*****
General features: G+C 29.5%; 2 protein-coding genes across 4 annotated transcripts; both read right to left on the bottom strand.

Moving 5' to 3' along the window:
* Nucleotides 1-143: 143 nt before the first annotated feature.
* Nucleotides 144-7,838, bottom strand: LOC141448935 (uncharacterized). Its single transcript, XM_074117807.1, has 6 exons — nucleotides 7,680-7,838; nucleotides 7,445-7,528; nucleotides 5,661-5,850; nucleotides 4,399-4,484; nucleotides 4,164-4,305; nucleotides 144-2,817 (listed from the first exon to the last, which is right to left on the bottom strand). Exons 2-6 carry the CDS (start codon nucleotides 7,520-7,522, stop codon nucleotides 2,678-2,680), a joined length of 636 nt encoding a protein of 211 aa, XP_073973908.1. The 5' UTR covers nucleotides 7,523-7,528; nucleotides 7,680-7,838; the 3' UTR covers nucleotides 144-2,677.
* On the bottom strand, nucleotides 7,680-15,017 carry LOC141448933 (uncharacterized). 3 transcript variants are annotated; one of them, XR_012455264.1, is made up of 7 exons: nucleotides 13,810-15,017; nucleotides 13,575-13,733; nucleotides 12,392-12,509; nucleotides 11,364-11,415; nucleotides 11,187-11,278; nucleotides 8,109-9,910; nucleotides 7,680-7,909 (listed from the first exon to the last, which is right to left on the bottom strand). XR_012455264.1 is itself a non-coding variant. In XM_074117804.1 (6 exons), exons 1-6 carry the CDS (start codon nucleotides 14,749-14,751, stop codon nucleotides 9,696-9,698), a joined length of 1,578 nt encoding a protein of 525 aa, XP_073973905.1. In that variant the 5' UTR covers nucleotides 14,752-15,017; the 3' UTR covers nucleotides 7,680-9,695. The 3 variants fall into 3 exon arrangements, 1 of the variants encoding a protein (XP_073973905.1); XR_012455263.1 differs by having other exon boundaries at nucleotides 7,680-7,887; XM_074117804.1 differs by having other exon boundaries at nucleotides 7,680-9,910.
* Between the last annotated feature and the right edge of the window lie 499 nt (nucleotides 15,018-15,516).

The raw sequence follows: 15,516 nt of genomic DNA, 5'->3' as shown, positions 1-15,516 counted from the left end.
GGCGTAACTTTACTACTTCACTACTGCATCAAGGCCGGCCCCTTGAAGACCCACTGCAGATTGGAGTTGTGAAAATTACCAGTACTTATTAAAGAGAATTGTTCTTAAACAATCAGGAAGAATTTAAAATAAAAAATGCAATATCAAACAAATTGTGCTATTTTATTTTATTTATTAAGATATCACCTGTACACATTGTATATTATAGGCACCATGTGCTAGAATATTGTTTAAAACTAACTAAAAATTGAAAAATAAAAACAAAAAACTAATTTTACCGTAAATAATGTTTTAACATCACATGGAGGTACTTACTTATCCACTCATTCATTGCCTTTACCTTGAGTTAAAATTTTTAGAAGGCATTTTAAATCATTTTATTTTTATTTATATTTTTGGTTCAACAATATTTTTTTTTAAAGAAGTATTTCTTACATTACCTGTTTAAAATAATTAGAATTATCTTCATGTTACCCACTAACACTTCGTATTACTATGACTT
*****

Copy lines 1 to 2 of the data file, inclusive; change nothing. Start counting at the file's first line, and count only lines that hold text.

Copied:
General features: G+C 29.5%; 2 protein-coding genes across 4 annotated transcripts; both read right to left on the bottom strand.

Moving 5' to 3' along the window: